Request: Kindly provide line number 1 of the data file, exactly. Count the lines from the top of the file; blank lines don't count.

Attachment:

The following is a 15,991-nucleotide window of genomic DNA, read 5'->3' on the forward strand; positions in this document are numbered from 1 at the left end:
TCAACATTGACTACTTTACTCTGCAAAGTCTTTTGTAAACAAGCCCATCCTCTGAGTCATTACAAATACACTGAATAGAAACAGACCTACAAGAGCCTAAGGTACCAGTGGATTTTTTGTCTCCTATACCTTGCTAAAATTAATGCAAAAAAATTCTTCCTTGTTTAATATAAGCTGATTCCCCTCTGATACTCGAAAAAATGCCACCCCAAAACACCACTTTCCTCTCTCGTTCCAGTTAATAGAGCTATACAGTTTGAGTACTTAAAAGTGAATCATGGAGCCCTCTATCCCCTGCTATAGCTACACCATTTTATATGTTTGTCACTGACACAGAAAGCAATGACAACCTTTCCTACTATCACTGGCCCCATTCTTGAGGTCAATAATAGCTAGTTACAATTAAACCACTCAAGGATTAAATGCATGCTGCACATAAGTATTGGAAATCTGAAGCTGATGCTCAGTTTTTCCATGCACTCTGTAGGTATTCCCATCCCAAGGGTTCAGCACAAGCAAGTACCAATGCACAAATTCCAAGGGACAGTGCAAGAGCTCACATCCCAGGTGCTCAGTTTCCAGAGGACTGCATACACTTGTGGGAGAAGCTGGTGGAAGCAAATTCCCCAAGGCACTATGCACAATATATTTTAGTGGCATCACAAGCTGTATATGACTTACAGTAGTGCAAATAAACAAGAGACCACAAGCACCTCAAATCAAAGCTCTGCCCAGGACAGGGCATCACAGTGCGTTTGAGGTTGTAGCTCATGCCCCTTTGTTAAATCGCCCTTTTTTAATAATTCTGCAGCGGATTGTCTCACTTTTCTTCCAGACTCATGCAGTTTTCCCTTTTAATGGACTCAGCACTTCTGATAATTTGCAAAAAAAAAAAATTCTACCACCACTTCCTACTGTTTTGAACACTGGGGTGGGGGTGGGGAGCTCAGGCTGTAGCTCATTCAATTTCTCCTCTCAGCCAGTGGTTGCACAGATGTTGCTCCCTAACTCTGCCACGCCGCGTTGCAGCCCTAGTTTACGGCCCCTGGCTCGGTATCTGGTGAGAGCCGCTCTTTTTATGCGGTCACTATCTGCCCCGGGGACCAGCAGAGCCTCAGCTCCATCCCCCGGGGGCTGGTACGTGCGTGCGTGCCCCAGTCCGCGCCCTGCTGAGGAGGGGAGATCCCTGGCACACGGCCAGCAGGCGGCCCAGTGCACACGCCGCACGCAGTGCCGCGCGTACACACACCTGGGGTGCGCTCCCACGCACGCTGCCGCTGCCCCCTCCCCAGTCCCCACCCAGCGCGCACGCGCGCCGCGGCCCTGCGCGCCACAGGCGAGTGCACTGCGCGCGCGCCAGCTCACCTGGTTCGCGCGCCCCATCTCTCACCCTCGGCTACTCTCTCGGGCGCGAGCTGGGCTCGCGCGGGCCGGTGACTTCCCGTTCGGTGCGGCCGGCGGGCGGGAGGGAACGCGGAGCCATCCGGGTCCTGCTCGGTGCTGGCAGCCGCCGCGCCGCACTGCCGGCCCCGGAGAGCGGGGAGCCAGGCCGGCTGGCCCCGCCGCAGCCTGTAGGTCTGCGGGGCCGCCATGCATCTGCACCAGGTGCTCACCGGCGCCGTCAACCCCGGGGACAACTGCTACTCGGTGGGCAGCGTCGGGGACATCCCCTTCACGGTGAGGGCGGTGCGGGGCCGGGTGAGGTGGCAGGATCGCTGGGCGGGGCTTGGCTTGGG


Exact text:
The following is a 15,991-nucleotide window of genomic DNA, read 5'->3' on the forward strand; positions in this document are numbered from 1 at the left end: